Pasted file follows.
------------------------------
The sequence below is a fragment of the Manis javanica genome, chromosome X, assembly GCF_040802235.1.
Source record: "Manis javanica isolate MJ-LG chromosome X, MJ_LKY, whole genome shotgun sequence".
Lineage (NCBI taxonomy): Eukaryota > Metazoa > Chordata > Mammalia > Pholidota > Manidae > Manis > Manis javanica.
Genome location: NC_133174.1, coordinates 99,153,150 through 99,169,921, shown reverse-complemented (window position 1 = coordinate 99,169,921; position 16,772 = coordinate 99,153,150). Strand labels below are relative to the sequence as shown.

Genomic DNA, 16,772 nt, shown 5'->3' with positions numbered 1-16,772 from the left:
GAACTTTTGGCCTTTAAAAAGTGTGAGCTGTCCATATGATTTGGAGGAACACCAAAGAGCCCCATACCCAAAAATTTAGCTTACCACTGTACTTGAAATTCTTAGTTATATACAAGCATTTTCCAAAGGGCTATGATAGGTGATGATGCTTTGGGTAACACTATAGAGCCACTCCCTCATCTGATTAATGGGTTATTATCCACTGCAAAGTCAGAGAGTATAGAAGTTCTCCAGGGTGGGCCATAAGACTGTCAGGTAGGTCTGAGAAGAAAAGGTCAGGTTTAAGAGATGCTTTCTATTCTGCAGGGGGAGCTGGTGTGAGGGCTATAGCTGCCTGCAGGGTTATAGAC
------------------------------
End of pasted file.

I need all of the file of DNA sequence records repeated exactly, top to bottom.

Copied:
The sequence below is a fragment of the Manis javanica genome, chromosome X, assembly GCF_040802235.1.
Source record: "Manis javanica isolate MJ-LG chromosome X, MJ_LKY, whole genome shotgun sequence".
Lineage (NCBI taxonomy): Eukaryota > Metazoa > Chordata > Mammalia > Pholidota > Manidae > Manis > Manis javanica.
Genome location: NC_133174.1, coordinates 99,153,150 through 99,169,921, shown reverse-complemented (window position 1 = coordinate 99,169,921; position 16,772 = coordinate 99,153,150). Strand labels below are relative to the sequence as shown.

Genomic DNA, 16,772 nt, shown 5'->3' with positions numbered 1-16,772 from the left:
GAACTTTTGGCCTTTAAAAAGTGTGAGCTGTCCATATGATTTGGAGGAACACCAAAGAGCCCCATACCCAAAAATTTAGCTTACCACTGTACTTGAAATTCTTAGTTATATACAAGCATTTTCCAAAGGGCTATGATAGGTGATGATGCTTTGGGTAACACTATAGAGCCACTCCCTCATCTGATTAATGGGTTATTATCCACTGCAAAGTCAGAGAGTATAGAAGTTCTCCAGGGTGGGCCATAAGACTGTCAGGTAGGTCTGAGAAGAAAAGGTCAGGTTTAAGAGATGCTTTCTATTCTGCAGGGGGAGCTGGTGTGAGGGCTATAGCTGCCTGCAGGGTTATAGAC